Inaugural members of the NASCAR Citizen Journalist Media Corps, we are all about NASCAR all the time. We have multiple shows that showcase all that is going on in the sport as well as the behind the scenes aspect. We have feature guests as well as all of the Weekly Contingency Winners on to discuss what helped them win that week.

All Eyes On: Jamie McMurray

Photo: Rusty Jarrett/Getty Images

By: Farrah Kaye

At the end of the 2009 season, Roush Fenway Racing had to let go of its fifth car. The causality of this was Jamie McMurray, driver of the No. 26 Crown Royal/IRWIN Tools Ford Fusion, who at the time was having a hard go of it.

In the 2010 offseason, McMurray announced he would be moving to Earnhardt Ganassi racing, replacing Martin Truex Jr. in the No. 1 Bass Pro Shops Chevrolet. This paired McMurray together with Chip Ganassi, his previous boss before he had moved to RFR.

After winning the Daytona 500 in February 2010, McMurray’s year has taken off. With the circuit back at Daytona this weekend for the Coke Zero 400 Powered by Coca Cola, McMurray is this week’s All Eyes On subject.

McMurray’s racing roots began in go-karts, competing in nearly every go-kart form around the country before moving up to late models and then eventually stock cars. He still remembers his roots by competing in World Karting Association races during open weekends and during Daytona KartWeek in December.

In 1999, McMurray began his NASCAR career in the Crafstman Truck series, making four starts and an average finish of 23.4. The following year, in 15 starts, he posted one top-five and four top-tens.

2001 and 2002 saw McMurray make his move to the Busch Series, driving for Brewco Motorsports, winning two races and finishing sixth in points in 2002. Also in 2002, it was announced that McMurray would drive for Chip Ganassi the following season in the Winston Cup series in the No. 42 for seven races. Fortunately for McMurray, an unfortunate accident for Sterling Marlin allowed McMurray to shine, winning his first race in only his second start while substituting for Marlin in the No. 40 while at Lowe’s Motor Speedway.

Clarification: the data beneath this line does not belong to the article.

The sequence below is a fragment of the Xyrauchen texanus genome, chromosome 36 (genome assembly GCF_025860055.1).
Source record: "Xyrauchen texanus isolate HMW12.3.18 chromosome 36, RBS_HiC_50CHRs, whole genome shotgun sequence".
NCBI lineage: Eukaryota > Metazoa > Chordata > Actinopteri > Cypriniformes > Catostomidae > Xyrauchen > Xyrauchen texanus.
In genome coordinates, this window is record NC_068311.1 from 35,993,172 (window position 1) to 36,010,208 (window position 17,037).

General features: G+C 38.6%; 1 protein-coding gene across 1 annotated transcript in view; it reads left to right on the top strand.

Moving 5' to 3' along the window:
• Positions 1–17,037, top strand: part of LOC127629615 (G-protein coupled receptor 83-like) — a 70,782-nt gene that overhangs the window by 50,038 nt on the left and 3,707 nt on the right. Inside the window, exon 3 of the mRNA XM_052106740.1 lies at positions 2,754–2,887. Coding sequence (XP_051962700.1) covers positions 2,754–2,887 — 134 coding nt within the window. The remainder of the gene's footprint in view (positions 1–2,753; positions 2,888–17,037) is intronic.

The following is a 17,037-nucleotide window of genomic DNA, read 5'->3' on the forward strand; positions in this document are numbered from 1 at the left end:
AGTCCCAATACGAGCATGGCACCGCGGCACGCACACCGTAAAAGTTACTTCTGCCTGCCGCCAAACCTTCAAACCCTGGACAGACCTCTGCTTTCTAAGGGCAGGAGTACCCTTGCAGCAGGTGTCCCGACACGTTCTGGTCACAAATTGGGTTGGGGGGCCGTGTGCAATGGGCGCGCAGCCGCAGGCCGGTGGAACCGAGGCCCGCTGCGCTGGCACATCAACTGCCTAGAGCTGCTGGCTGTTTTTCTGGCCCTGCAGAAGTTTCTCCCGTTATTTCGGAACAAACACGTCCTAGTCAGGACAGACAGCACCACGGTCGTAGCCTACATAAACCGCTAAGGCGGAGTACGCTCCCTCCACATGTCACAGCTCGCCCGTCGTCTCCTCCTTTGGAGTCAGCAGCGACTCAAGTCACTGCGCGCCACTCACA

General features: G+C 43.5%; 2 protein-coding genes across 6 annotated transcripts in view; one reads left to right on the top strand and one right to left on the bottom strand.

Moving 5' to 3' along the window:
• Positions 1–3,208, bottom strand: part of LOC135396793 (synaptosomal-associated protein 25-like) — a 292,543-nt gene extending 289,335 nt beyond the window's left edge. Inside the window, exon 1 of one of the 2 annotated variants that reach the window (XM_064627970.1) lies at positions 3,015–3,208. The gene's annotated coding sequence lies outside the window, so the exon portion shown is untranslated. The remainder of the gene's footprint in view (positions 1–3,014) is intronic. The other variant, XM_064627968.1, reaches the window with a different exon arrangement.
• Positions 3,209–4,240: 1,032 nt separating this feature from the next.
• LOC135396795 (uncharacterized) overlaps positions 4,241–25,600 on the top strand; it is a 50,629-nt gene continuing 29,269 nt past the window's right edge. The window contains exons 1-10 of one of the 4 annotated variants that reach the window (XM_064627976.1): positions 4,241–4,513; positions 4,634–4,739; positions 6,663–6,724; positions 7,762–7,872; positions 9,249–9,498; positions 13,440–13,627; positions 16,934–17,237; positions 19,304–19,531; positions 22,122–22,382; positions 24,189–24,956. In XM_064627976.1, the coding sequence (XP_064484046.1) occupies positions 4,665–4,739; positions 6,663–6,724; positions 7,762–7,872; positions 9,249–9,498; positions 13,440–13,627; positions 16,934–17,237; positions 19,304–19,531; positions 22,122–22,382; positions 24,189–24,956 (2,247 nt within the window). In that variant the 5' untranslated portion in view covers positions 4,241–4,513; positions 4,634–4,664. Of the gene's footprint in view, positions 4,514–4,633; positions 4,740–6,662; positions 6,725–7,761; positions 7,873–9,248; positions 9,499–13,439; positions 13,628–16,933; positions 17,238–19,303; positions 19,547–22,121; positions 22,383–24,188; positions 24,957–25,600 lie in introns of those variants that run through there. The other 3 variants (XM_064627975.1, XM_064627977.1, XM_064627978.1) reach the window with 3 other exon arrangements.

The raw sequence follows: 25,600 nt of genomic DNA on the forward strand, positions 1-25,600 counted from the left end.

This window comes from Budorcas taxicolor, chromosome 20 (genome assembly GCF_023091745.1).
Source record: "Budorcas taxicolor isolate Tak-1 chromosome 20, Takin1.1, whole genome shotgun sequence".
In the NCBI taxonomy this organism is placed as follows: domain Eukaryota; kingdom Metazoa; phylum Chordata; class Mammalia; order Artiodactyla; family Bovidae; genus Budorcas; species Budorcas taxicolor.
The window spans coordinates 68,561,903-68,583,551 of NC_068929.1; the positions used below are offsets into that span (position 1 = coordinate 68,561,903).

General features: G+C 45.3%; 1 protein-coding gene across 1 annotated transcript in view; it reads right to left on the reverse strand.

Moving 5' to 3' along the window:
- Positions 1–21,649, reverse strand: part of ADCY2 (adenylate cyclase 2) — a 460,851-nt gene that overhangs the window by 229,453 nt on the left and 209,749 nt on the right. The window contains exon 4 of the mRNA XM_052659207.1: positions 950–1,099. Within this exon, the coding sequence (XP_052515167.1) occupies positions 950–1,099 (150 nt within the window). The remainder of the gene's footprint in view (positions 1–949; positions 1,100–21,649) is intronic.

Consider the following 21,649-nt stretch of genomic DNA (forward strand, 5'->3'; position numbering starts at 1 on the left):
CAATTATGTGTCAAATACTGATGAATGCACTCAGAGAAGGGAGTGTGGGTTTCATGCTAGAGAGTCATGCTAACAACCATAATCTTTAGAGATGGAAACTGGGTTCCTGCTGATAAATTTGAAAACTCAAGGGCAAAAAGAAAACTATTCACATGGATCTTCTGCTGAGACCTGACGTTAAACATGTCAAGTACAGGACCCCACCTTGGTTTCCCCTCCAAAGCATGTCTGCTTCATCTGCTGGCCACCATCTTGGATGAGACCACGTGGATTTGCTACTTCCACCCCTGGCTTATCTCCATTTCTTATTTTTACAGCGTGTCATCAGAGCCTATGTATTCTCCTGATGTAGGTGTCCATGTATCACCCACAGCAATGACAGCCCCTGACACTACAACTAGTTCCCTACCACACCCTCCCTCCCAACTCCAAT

The win at LMS is considered, to this day, one of the biggest upsets in NASCAR history. McMurray led 96 of the last 100 laps, racing against Bobby Labonte for the win, just one week after making his debut at Talladega. It also set a modern-era race record for a driver winning a race with the fewest starts.

In 2003, McMurray became a Winston Cup Series regular. He won the Rookie of the Year award over Greg Biffle by 37 points, although he never won a single race. He had five top-fives and was 13th in points. As well, McMurray stopped running full time in the Busch series.

2004 was a defining year for the driver of the No. 42 machine. At the Food City 500, he was penalized 25 points and missed the Chase for the Cup by a mere 15 points. Throughout the season, he had 23 top-10s, 12 coming in the last 14 races. He finished the season 11th in points. Had he made the Chase, he would have been fourth in the point standings.

Also in 2004, McMurray won a Craftsman Truck series race, becoming one of few drivers to win one race in each of the top NASCAR touring series.

In the 2005 offseason, McMurray left Ganassi for RFR, replacing Kurt Busch in the No. 97 (which was renumbered 26 after Busch went to Penske Racing). With Bob Osborne as crew chief in 2006, he had a season best finish of second at Dover after leading the most laps.

2007 brought McMurray a new crew chief, a new sponsor in Crown Royal and IRWIN Tools, his third Cup series pole and his second Cup win at the Pepsi 400, beating Kyle Busch by .005 seconds at Daytona International Speedway. He ended the year 17th in points.

In 2008, McMurray’s good runs seemed to disappear and he eventually fell out of the top-35 in points, having to qualify by his time, a “Go or Go Homer.” He eventually made his way back into the top 20 in points, earning three top-five finishes (all third place finishes). McMurray ended the year 16th in points.

Keeping up with his restrictor plate dominance, McMurray dominated the final stages of the 2009 Budweiser Shootout, but lost to Kevin Harvick on the last lap, finishing second. He finished ninth in his Gatorade Duel and was running up front in the Daytona 500 until he was involved in “the big one.”

It was during the 2009 season that RFR was told it would have to cut their fifth car, choosing to eliminate the No. 26 team. McMurray expressed interest in leaving the team while at the same time winning the AMP Energy 500 at Talladega in November, weeks before leaving RFR.

McMurray returned to his roots for the 2010 season, signing to race with Chip Ganassi at Earnhardt Ganassi Racing in the No. 1 car, which had been vacated by Martin Truex Jr. (who had moved to Michael Waltrip Racing).

Proving the move was the right one, he started the year off by winning the Daytona 500, leading only two laps, the least amount of laps led of a winner in Daytona history.

To date in the 2010 season, he has one win, four top-fives, five top-10s and two poles.

McMurray and his wife Christy recently announced they are expecting their first child.

For more information about Jamie McMurray, his racing history and his foundations, visit his website and follow him on Twitter.


Interstate Batteries.com

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